II. Political Rights Undermined
In 2016, money politics and power-for-money deals had controlled the presidential election, which was full of lies and farces. There were no guarantees of political rights, while the public responded with waves of boycott and protests, giving full exposure of the hypocritical nature of U.S. democracy.
Voter turnout and support rate reached new low. Only about 55 percent of voting age citizens cast ballots in the 2016 election, lowest in 20 years (edition.cnn.com, November 30, 2016). A growing number of Americans were disappointed or even angry about the election. Pew research conducted prior to the election showed that many of the voters who planned on coming to the polls were angry. Those who didn't vote this time went beyond alienation to antipathy -- a complete aversion and dislike for things political (www.huffingtonpost.com, December 6, 2016).
Most Expensive Election Ever. Americans who are running for federal elective offices spent more than ever -- about 6.8 billion U.S. dollars. That's more than what consumers spend on cereal (6 billion U.S. dollars). Candidates seeking House and Senate and the independent groups supporting them are expected to shell out 410 million U.S. dollars more than during the 2012 presidential election (www.cbsnews.com, November 8, 2016). According to the website of the Washington Post, Clinton's campaign had raised 1.4 billion U.S. dollars by the end of November 2016, while Trump's had raised 932 million U.S. dollars (www.washingtonpost.com, December 9, 2016). CNN reported that 2016 was "the year when money won nobody nothing," and "a golden age to be a man of means" (us.cnn.com, November 12, 2016). Money politics had triggered nationwide protests, in which many were arrested by the police.
Media failed to be objective and impartial. U.S. media published a lot of biased reports and commentaries during the 2016 election, fully demonstrating their failure in staying objective or impartial. The media clearly chose their side in covering the election. Among the top 100 newspapers based on daily circulation, 57 endorsed the Democratic nominee while 2 the Republican, according to data revealed by the media endorsements count conducted by University of California, Santa Barbara. A poll made by Quinnipiac University on October 19, 2016 also found that the news media was biased in its coverage of the presidential election, a feeling shared by 55 percent of American likely voters, including about 90 percent of Republicans and 61 percent of independent voters (poll.qu.edu, October 19, 2016).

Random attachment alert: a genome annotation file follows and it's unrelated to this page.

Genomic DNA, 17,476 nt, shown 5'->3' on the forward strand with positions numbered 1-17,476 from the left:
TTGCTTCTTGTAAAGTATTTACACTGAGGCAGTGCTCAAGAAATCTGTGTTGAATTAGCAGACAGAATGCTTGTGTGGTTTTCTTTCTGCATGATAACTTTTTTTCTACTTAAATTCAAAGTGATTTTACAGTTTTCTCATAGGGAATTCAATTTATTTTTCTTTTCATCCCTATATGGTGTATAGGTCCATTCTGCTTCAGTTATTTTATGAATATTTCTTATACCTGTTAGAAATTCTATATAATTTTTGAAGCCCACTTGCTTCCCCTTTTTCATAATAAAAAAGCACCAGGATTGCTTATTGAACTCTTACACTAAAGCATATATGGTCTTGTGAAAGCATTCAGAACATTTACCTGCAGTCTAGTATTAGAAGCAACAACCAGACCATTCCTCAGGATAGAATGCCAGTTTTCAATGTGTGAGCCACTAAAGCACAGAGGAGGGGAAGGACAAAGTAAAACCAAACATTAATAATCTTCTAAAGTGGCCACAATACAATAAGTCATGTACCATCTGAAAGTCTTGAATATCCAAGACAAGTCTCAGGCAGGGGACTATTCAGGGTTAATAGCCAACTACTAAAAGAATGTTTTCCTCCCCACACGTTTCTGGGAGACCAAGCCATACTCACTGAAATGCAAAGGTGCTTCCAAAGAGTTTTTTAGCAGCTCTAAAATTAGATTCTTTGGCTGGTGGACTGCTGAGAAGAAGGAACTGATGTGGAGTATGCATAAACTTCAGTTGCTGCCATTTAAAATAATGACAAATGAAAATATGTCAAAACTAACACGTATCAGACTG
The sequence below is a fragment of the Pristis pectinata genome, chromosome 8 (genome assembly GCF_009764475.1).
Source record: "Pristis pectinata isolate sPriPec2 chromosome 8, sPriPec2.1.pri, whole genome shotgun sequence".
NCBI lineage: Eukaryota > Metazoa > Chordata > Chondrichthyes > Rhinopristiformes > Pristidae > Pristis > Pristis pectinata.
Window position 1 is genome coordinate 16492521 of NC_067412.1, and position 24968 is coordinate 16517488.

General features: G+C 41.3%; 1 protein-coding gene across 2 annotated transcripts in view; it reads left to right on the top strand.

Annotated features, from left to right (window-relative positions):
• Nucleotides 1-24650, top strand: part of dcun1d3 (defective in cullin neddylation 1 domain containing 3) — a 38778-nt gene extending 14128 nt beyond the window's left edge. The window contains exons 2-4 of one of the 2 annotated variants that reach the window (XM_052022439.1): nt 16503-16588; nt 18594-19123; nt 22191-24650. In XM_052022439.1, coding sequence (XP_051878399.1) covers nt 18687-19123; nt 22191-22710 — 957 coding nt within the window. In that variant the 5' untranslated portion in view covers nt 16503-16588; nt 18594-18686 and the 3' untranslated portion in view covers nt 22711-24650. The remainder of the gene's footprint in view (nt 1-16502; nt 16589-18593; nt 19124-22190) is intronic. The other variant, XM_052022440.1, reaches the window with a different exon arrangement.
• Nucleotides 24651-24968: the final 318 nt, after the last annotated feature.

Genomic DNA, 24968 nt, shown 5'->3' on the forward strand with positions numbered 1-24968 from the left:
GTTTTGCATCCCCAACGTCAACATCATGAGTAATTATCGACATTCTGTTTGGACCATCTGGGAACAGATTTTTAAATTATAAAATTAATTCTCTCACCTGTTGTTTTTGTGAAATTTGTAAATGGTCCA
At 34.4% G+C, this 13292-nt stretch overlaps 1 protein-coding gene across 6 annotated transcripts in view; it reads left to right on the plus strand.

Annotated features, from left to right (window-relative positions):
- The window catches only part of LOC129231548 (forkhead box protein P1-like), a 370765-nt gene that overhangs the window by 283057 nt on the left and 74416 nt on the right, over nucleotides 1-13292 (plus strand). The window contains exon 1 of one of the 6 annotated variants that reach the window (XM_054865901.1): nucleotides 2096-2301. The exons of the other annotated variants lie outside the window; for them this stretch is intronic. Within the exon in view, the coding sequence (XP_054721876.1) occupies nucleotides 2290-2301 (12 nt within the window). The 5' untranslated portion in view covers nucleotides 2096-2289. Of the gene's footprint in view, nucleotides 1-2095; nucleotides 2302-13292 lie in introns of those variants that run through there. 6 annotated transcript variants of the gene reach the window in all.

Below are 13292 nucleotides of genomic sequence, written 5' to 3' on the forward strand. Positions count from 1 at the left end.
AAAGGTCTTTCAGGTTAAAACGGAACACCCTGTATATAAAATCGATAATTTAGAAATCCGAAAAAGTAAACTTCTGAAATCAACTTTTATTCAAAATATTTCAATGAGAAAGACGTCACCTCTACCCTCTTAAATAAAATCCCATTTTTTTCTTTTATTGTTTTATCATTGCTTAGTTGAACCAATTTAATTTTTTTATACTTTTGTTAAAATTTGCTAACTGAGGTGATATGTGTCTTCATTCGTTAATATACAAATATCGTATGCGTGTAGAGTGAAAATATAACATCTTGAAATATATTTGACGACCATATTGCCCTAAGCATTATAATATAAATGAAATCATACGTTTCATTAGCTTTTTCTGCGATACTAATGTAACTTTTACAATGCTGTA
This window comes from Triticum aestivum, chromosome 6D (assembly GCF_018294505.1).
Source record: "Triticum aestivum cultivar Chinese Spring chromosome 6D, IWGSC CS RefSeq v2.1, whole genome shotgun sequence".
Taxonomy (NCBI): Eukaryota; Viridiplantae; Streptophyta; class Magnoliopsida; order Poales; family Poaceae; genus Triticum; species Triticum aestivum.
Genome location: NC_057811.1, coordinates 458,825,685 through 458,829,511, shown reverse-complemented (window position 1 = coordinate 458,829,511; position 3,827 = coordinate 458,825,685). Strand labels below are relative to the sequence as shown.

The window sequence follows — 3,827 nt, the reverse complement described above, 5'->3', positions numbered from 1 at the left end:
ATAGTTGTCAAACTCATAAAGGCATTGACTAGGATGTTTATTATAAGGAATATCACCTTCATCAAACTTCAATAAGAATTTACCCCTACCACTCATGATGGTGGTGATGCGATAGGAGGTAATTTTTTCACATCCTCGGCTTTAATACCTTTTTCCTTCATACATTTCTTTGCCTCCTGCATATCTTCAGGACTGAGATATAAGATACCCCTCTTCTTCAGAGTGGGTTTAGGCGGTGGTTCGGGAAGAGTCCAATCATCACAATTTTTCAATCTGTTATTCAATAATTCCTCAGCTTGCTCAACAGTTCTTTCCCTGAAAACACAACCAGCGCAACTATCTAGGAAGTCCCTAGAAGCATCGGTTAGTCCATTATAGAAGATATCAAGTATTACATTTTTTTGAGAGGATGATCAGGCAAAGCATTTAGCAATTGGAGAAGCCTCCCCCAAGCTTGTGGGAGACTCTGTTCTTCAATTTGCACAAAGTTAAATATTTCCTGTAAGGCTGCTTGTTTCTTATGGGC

III. Grim Living Conditions of Low- and Middle-income Americans
In 2016, the U.S. social polarization became more serious, with the proportion of adults who had full-time jobs hitting a new low since 1983 (www.gallup.com, September 20, 2016), income gaps continuing to widen, the size of middle class reaching a turning point and beginning to shrink (bigstory.ap.org, May 12, 2016), and living conditions of the lower class deteriorating.
Income gaps continued to widen. On May 17, 2016, the website of The Guardian reported that the U.S. top 500 chief executive officers (CEOs) earned 340 times the average worker's wage in 2015. Adjusted for inflation, wages of ordinary workers remained stagnant for 50 years. (www.theguardian.com, May 17, 2016) The businessinsider.com revealed that while CEOs of the 350 largest U.S. companies grew by about 940 percent from 1978 to 2015 after adjusting for inflation, the typical worker's pay grew just 10 percent over that time (www.businessinsider.com, August 15, 2016). The website of the Wall Street Journal reported that over the past 30 years, nearly 70 percent of incomes went to the 10 percent richest Americans, which was called the most astonishing "economic achievement" in recent years by The Time sarcastically (www.newser.com, December 8, 2016).
The middle class shrank. The Wall Street Journal reported that 92 percent of people born in 1940 earned more at 30 years old than their parents did when they were the same age. However, for people born in 1980, that percentage dropped to 51. (www.newser.com, December 8, 2016) According to consulting firm Gallup, the percentage of Americans who said they were in the middle or upper-middle class had fallen by 10 percentage points, from an average of 61 percent between 2000 and 2008 to 51 percent in 2016. That drop meant 25 million people in the United States fared much worse in economic terms. (www.gallup.com, September 20, 2016) According to a Pew Research Center report released on May 11, 2016, the American middle class was no longer the majority at nearly 25 percent of large cities (bigstory.ap.org, May 12, 2016). From 2000 to 2014, the share of adults living in middle-class households fell by 4 percentage points nationally, and declined by 6 percentage points or more in 53 metropolitan areas (www.pewsocialtrends.org, May 11, 2016). A Pew survey showed 62 percent of 1,500 surveyed adults said the government had not cared enough about the middle class (www.pewsocialtrends.org, February 4, 2016).